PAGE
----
Art looks beneath the surface of life, and for me the place to look has always been the body. I use drawing to convey the body’s visceral physicality, its inherent beauty, uniqueness, and visual complexity, and its connection to the processes and patterns of nature.
My disability is scoliosis, a deformity of the spine. At age thirteen, I had spinal fusion surgery and had to spend a year in a full-body plaster cast while my bones healed. After 20 years of “normal” life, I developed arthritis and spinal stenosis in the area of my spine below the fusion. Walking and standing generate pain, and the constrictions of my ribcage cause problems with breathing.
My curving spine asymmetry at my core means that walking, moving, even breathing require a conscious effort, an engagement with the workings of my bones and muscles, nerves, and senses. When disability made it hard for me to be out in the world, I turned to my body, exploring the intriguing visual possibilities of a body that was beautiful yet flawed. Drawing myself I could work from the inside out to convey the feeling of inhabiting inner space, and the ways that personal identity and even consciousness are rooted in physical experience.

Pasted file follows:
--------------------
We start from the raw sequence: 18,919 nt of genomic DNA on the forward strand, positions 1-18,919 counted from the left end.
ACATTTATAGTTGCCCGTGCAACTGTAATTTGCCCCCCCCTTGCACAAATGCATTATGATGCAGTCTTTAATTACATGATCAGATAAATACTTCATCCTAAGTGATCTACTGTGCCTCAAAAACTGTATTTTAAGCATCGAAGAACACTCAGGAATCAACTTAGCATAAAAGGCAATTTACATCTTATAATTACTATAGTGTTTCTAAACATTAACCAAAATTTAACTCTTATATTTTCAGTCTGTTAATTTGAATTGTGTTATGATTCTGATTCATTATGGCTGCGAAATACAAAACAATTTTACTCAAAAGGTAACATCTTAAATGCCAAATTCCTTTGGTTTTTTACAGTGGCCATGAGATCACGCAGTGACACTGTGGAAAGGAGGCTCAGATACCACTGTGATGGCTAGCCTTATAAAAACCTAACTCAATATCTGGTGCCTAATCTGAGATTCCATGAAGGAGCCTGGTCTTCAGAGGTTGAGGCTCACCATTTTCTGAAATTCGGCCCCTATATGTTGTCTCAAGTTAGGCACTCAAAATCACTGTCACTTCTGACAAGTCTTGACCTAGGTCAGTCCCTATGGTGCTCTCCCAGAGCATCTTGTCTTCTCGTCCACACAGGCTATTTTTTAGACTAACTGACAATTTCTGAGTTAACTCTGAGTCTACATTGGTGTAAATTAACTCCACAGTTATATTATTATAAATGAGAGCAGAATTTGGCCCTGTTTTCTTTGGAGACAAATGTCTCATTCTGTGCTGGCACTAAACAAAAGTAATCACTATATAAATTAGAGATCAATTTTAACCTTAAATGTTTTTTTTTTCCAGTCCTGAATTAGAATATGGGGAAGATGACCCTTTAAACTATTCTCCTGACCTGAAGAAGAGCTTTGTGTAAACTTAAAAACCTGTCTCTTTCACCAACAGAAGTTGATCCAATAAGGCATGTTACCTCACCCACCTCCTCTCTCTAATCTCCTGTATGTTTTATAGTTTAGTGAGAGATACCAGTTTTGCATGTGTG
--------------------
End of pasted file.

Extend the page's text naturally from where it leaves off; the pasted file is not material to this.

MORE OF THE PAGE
I see my work as following in the Renaissance tradition of Leonardo da Vinci and his great anatomy drawings, making an artistic investigation into the nature of human experience. My drawings are strongly grounded in science: in the study of anatomy and specifically in cutting-edge 3D medical images of my own body made for my use as an artist. My recent work flows directly from the access I’ve had as artist in residence at the NYU School of Medicine, where I draw from bones and cadaver dissections in the Anatomy Lab, and from my radiology images in the 3D Imaging Lab.
As a patient with a lifetime of x-rays, I was always fascinated by these mysterious, shadowy pictures but felt disconnected from an inner self that seemed to belong more to my doctors than to me. As an artist I’ve been able to reclaim this territory, and I hope my work can help viewers feel a deeper sense of connection to their own unique inner spaces.